Public transit systems enable metropolitan areas to develop and be sustained by providing mobility to people. At the same time, they can function as tools to alleviate the social and spatial exclusion of deprived groups or communities. Recently, equity has become a crucial element in transportation planning, yet it has not received sufficient attention. This study examined transit equity and the changes in it resulting from a major expansion of the transit network in a metropolitan area. Three stages of transit service provision were defined based on the actual network expansion plans. Transit equity at the global level was measured using the concept of the Gini index. The resultant Gini indices indicated that transit equality has improved and will continue to improve with the provision of additional subway lines. This was followed by a statistical analysis to determine which groups or areas were more likely to benefit from the expansion. When only a linear subway line was added to the bus network, transit dependent groups did not appear to benefit from the increased transit supply. However, with the addition of another circular subway line, females and young people were found to have a significant and positive association with the increased transit supply, indicating a vertically fairer distribution of resources.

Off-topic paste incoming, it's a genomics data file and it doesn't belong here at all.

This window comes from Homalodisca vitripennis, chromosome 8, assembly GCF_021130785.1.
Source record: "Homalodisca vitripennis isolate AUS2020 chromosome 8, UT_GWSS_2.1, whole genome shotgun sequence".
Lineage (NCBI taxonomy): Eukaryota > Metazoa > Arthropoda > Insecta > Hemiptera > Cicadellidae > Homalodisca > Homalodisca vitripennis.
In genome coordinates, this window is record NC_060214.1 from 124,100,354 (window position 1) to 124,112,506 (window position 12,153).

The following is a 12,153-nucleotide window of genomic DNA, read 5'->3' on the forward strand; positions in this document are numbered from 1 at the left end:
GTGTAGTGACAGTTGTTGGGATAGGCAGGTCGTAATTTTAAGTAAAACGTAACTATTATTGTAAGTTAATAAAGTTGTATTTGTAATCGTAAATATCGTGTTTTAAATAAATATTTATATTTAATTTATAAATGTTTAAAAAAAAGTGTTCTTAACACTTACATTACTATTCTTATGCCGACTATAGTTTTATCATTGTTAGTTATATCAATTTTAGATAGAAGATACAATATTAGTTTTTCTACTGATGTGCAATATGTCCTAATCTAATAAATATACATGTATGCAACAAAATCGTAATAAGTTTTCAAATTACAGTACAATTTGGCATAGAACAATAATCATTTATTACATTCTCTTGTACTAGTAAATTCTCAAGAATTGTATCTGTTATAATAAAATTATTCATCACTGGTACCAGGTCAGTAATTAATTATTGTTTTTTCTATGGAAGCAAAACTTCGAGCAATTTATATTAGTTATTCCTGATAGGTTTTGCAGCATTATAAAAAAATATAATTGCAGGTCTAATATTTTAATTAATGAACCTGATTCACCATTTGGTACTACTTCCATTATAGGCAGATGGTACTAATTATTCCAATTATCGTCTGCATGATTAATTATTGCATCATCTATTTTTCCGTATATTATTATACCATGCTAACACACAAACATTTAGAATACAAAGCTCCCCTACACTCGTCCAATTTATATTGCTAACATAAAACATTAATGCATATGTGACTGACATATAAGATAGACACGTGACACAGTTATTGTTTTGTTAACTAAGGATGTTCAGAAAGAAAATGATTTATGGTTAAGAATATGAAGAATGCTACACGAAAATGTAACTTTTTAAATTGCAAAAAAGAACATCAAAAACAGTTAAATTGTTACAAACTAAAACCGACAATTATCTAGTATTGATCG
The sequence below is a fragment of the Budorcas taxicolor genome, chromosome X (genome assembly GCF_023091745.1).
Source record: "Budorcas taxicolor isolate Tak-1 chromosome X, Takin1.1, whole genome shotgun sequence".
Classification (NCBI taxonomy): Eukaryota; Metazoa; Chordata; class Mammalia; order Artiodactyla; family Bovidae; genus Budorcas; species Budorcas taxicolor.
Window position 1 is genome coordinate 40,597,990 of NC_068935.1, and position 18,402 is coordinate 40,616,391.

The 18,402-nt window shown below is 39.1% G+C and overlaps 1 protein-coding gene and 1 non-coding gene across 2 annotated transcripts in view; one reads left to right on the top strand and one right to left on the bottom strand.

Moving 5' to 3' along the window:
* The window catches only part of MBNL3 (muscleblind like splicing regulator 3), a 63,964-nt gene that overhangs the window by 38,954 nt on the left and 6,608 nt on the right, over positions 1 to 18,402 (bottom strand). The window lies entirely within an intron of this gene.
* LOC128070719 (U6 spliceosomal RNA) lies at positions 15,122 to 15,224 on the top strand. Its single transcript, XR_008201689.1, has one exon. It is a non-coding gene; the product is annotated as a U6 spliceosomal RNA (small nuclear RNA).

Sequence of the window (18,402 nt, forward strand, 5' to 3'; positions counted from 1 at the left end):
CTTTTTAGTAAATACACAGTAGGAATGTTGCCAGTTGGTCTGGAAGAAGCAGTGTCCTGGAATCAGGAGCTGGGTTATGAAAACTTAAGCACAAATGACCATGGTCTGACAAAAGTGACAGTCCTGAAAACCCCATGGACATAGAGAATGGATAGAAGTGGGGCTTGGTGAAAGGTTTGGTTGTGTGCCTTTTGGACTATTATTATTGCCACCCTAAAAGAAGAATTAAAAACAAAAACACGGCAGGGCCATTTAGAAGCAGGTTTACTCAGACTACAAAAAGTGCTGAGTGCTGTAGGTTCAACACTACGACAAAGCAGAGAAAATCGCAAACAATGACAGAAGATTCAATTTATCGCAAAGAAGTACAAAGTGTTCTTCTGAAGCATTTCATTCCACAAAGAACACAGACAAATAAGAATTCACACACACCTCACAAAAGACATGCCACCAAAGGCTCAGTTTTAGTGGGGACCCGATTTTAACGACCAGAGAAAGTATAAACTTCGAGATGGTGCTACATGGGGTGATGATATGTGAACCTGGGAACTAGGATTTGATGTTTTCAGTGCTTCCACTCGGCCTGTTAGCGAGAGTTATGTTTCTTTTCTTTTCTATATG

All Science Journal Classification (ASJC) codes
- Geography, Planning and Development